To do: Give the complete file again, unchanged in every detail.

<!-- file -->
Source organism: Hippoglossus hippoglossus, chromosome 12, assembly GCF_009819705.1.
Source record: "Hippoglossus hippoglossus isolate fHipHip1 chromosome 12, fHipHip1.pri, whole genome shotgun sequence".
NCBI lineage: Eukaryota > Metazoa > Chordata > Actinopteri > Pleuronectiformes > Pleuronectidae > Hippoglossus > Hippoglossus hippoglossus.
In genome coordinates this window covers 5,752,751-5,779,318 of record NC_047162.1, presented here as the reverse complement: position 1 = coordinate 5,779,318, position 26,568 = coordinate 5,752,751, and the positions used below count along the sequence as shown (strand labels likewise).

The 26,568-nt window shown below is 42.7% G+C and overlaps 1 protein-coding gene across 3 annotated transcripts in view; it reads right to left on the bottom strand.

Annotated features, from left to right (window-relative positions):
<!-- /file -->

Source organism: Hippoglossus hippoglossus, chromosome 12, assembly GCF_009819705.1.
Source record: "Hippoglossus hippoglossus isolate fHipHip1 chromosome 12, fHipHip1.pri, whole genome shotgun sequence".
NCBI lineage: Eukaryota > Metazoa > Chordata > Actinopteri > Pleuronectiformes > Pleuronectidae > Hippoglossus > Hippoglossus hippoglossus.
In genome coordinates this window covers 5,752,751-5,779,318 of record NC_047162.1, presented here as the reverse complement: position 1 = coordinate 5,779,318, position 26,568 = coordinate 5,752,751, and the positions used below count along the sequence as shown (strand labels likewise).

The 26,568-nt window shown below is 42.7% G+C and overlaps 1 protein-coding gene across 3 annotated transcripts in view; it reads right to left on the bottom strand.

Annotated features, from left to right (window-relative positions):